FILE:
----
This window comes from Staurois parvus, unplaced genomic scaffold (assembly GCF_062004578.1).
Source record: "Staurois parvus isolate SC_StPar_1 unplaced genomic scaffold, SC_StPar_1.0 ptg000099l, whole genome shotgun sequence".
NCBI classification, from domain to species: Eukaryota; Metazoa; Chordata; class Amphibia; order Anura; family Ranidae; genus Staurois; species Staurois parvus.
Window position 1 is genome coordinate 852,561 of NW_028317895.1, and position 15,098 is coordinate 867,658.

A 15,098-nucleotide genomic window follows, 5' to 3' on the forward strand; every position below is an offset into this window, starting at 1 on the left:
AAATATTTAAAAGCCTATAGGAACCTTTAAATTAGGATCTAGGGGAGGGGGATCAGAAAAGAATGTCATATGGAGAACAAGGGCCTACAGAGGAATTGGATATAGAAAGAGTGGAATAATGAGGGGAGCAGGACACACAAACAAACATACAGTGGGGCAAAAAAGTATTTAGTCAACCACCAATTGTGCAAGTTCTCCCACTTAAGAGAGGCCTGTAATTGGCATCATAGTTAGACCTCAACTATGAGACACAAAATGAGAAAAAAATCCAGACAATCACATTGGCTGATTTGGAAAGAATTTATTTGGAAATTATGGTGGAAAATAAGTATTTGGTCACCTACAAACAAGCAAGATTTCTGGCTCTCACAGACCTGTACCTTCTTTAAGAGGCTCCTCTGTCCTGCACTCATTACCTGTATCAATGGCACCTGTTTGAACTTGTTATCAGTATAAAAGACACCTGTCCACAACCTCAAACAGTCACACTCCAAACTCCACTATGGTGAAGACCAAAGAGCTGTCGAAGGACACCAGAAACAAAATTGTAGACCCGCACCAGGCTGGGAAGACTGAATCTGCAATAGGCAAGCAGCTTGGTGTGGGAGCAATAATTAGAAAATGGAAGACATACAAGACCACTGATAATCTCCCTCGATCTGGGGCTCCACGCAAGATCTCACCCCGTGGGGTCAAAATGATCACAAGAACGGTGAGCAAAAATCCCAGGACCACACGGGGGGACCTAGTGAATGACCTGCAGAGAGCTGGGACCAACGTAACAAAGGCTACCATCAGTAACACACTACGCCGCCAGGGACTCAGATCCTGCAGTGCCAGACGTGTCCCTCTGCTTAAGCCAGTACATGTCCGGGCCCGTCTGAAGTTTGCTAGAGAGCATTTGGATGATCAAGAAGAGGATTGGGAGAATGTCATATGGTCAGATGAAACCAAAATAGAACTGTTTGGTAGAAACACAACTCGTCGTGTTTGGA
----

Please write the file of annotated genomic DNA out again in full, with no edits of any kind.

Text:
This window comes from Staurois parvus, unplaced genomic scaffold (assembly GCF_062004578.1).
Source record: "Staurois parvus isolate SC_StPar_1 unplaced genomic scaffold, SC_StPar_1.0 ptg000099l, whole genome shotgun sequence".
NCBI classification, from domain to species: Eukaryota; Metazoa; Chordata; class Amphibia; order Anura; family Ranidae; genus Staurois; species Staurois parvus.
Window position 1 is genome coordinate 852,561 of NW_028317895.1, and position 15,098 is coordinate 867,658.

A 15,098-nucleotide genomic window follows, 5' to 3' on the forward strand; every position below is an offset into this window, starting at 1 on the left:
AAATATTTAAAAGCCTATAGGAACCTTTAAATTAGGATCTAGGGGAGGGGGATCAGAAAAGAATGTCATATGGAGAACAAGGGCCTACAGAGGAATTGGATATAGAAAGAGTGGAATAATGAGGGGAGCAGGACACACAAACAAACATACAGTGGGGCAAAAAAGTATTTAGTCAACCACCAATTGTGCAAGTTCTCCCACTTAAGAGAGGCCTGTAATTGGCATCATAGTTAGACCTCAACTATGAGACACAAAATGAGAAAAAAATCCAGACAATCACATTGGCTGATTTGGAAAGAATTTATTTGGAAATTATGGTGGAAAATAAGTATTTGGTCACCTACAAACAAGCAAGATTTCTGGCTCTCACAGACCTGTACCTTCTTTAAGAGGCTCCTCTGTCCTGCACTCATTACCTGTATCAATGGCACCTGTTTGAACTTGTTATCAGTATAAAAGACACCTGTCCACAACCTCAAACAGTCACACTCCAAACTCCACTATGGTGAAGACCAAAGAGCTGTCGAAGGACACCAGAAACAAAATTGTAGACCCGCACCAGGCTGGGAAGACTGAATCTGCAATAGGCAAGCAGCTTGGTGTGGGAGCAATAATTAGAAAATGGAAGACATACAAGACCACTGATAATCTCCCTCGATCTGGGGCTCCACGCAAGATCTCACCCCGTGGGGTCAAAATGATCACAAGAACGGTGAGCAAAAATCCCAGGACCACACGGGGGGACCTAGTGAATGACCTGCAGAGAGCTGGGACCAACGTAACAAAGGCTACCATCAGTAACACACTACGCCGCCAGGGACTCAGATCCTGCAGTGCCAGACGTGTCCCTCTGCTTAAGCCAGTACATGTCCGGGCCCGTCTGAAGTTTGCTAGAGAGCATTTGGATGATCAAGAAGAGGATTGGGAGAATGTCATATGGTCAGATGAAACCAAAATAGAACTGTTTGGTAGAAACACAACTCGTCGTGTTTGGA